A fledgling entrepreneur says she was stung by a cold call from a third party intermediary that left her stuck in an expensive three-year energy contract.
Polly Ellis opened a tanning salon in Hertfordshire earlier this year with her partner, Jonathan, after she was made redundant last year.
Shortly after launching, she took an ‘aggressive’ phone call from a firm, she was led to believe was business energy supplier Yorkshire Gas and Power, that said it must immediately remove the emergency meter tariff it claimed she was on.
However, the phone call turned out to be from Select Energy Direct which claims to be a ‘leading energy consultancy’ for business energy contracts.
One business owner believes she was scammed by a firm after it moved her energy supplier. Unwittingly, she was signed up to an energy deal with Yorkshire Gas and Power which is now charging her £800 a month in electricity and gas – despite not having gas mains – and is demanding £3,000 for her to leave the contract.
When Polly was called by the company, she said she was told the landlord of her salon had provided her details, as she needed to remove the emergency meter to stop her receiving further charges which were ‘on their way’.
Polly said: ‘The gentleman on the phone was very pushy to me. I kept asking him further questions but he said I must take him seriously and proceed with removing the meter as soon as possible.’
The man on the phone asked for Polly’s bank details claiming it was standard procedure and was just to remove the emergency tariff.
After feeling pressured, she handed them and he began to read the contract with their supposed electricity provider, Yorkshire Gas and Power.
Yorkshire Gas & Power says it has listened to a phone call and does not believe there was an issue with the broker’s conduct with Polly. Select Energy declined to comment, as it hadn’t had a direct complaint from her.
Polly added: ‘I had no idea I was being signed up with a provider. At one point I did ask to him slow down.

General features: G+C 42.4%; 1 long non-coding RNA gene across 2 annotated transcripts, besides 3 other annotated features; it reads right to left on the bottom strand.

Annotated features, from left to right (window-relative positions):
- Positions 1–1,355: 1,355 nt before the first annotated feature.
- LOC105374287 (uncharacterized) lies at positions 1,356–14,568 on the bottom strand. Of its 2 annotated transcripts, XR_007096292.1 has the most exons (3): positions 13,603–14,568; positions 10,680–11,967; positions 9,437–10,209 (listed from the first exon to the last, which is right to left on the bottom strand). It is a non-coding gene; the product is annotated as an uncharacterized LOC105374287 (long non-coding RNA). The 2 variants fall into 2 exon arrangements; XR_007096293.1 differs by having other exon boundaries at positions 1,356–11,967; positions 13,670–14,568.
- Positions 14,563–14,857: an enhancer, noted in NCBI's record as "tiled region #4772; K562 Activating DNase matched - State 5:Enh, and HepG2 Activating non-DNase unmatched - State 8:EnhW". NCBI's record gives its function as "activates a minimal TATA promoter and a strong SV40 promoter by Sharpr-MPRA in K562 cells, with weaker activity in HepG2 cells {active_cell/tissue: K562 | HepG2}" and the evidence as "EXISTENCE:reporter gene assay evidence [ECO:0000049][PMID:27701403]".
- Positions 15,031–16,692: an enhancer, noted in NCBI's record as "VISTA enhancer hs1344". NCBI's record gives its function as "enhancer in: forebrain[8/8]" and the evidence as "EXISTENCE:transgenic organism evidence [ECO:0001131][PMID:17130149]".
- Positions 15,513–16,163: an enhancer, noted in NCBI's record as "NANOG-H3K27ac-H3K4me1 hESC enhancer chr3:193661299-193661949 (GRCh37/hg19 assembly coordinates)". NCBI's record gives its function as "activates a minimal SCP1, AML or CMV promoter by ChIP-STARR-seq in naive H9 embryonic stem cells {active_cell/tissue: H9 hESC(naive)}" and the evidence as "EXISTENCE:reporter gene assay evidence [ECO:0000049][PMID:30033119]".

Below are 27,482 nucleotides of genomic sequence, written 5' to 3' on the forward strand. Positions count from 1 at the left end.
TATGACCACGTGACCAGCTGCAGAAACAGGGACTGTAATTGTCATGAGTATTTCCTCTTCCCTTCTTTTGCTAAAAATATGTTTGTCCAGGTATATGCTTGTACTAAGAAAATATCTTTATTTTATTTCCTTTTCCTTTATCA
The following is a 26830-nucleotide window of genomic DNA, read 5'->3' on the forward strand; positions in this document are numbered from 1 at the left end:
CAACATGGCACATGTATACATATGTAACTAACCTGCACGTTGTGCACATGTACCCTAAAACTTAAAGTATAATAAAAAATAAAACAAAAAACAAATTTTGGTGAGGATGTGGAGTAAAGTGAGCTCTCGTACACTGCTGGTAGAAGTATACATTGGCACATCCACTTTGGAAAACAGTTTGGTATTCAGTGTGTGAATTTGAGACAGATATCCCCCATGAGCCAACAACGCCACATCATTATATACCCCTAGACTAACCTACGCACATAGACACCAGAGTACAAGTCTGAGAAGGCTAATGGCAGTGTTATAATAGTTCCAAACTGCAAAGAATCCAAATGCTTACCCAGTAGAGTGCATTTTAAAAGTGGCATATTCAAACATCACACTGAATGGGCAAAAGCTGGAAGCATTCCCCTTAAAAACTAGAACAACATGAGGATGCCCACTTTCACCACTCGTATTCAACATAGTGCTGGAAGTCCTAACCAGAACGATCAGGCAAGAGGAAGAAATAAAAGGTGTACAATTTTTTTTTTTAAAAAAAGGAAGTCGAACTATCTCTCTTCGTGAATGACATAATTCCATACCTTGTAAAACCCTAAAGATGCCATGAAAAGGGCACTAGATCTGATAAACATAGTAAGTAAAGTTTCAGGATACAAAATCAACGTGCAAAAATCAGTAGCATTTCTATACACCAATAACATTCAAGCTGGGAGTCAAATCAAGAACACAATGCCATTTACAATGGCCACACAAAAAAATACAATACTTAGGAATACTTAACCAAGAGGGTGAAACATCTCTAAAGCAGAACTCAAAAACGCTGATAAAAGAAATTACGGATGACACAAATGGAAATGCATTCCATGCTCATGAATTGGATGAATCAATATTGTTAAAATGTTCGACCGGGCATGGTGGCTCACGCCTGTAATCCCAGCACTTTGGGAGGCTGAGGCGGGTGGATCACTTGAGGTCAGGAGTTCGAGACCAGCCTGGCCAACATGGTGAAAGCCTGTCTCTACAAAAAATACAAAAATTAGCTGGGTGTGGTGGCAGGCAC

‘I ended up hanging up mid conversation and turning my phone off. He then proceeded to ring me consistently+6
Polly and her partner, Jonathan, are now stuck in a three year expensive contract.
‘When I turned my phone on again he had left me multiple missed calls and said that it wouldn’t take long to go through the contract which was mandatory.’
Polly says she was unaware that she was being read contract terms or that she was agreeing to anything, however, since then, her tanning salon has received a monthly bill for £800 from Yorkshire Gas and Power which also shows she is tied into the contract until April 2024.
Obviously, as a tanning salon, electricity bills are likely to be higher, but when she contacted the supplier asking to cancel their contract, she was told it would cost £3,000.
As a result, she has not paid anything yet but is concerned as Yorkshire has advised it will be sending debt collectors if it does not receive payment.
She also believes that, rather than the landlord handing over her details, Select Energy Direct found them through the new business registrations on Companies House.
She, and her partner, Jonathan, have listened to the calls back and are confident Polly was unaware she was signing up to a new three year contract.
However, they are now being hit with more charges including for cancelled direct debits – after Polly cancelled payments when she thought she had been scammed – and cancellation costs.
Another major concern is that the salon is being charged for gas, which they do not even have at the property, just electricity. The customers say they are being charged for a gas supply when the property doesn’t have it.